So that was our biggest challenge. We really spent a long time doing something that was never planned and that we really hadn’t anticipated. And I think we learned a lot from that, both in terms of the reasons why the mole failed to penetrate. And also learned a lot about the properties of the Martian soil. So there was definitely a silver lining to that, but it was a big disappointment, and that was probably the saddest part of the mission.
Host: Aside from that disappointment, has this mission exceeded your expectations?
Banerdt: Yeah, it really has. And I think that’s saying a lot because I have a pretty active imagination. I had imagined a pretty fantastic mission. I think the only place where it really hasn’t exceeded what I had expected is the lifetime. I’d hoped that we would have wind coming along and blowing off the dust from the solar panels, and maybe we’d be taking measurements for 10 years, a dozen years or so. Looks like that’s not going to be. But meanwhile, already we have more than 1,300 quakes, and I was hoping to get maybe a few hundred quakes. Our weather station has turned out to be a really fantastic scientific asset, where we have probably the most detailed and continuous year of weather data anywhere that anyone’s ever done on Mars. I think that’s going to be really, really valuable for planners in the future, both for other landers and for human exploration.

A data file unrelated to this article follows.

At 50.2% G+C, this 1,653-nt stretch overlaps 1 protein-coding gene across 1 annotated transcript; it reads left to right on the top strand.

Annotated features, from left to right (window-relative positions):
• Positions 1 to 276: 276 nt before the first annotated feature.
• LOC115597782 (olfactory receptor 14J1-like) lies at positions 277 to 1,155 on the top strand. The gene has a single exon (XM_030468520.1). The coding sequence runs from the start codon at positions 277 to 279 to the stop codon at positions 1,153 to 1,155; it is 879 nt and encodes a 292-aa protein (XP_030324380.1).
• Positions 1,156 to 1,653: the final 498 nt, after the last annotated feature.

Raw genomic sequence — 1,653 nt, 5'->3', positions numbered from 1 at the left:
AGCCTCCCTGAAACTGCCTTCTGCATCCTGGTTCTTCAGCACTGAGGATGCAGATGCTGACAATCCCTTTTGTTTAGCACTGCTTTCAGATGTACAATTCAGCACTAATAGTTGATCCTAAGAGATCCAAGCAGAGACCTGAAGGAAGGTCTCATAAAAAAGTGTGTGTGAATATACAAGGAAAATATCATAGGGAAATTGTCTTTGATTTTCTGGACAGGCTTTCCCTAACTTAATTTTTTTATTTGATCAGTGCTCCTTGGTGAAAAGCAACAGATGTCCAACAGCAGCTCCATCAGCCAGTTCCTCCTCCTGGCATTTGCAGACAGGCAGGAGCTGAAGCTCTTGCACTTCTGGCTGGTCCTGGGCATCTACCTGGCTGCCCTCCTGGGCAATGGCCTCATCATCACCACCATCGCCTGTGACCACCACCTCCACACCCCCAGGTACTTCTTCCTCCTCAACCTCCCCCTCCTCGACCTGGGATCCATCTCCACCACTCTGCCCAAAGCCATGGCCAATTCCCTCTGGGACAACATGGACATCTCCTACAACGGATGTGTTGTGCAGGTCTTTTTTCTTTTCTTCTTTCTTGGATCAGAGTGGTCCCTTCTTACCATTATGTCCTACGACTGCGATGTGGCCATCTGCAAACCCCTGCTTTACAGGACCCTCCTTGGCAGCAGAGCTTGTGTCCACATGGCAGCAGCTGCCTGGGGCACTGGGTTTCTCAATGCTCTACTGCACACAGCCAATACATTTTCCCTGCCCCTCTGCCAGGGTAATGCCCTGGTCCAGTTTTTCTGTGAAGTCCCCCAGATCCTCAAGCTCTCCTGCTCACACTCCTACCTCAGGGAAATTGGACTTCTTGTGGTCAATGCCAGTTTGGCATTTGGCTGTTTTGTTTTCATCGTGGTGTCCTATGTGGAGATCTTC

Seeing these craters as they actually formed, I was skeptical that we would ever see a signal from a meteorite, although, I knew it was definitely possible. And we’ve seen over a half a dozen so far. So it’s really exceeded my expectations in almost every way. Like I said, it would’ve been nice if it would last longer. It’s already lasted twice as long as our planned prime mission, so I really shouldn’t complain. And of course, the mole was a disappointment, but I think the other science that we’ve gotten from InSight has more than made up for that.
Host: What happens when the mission comes to an end?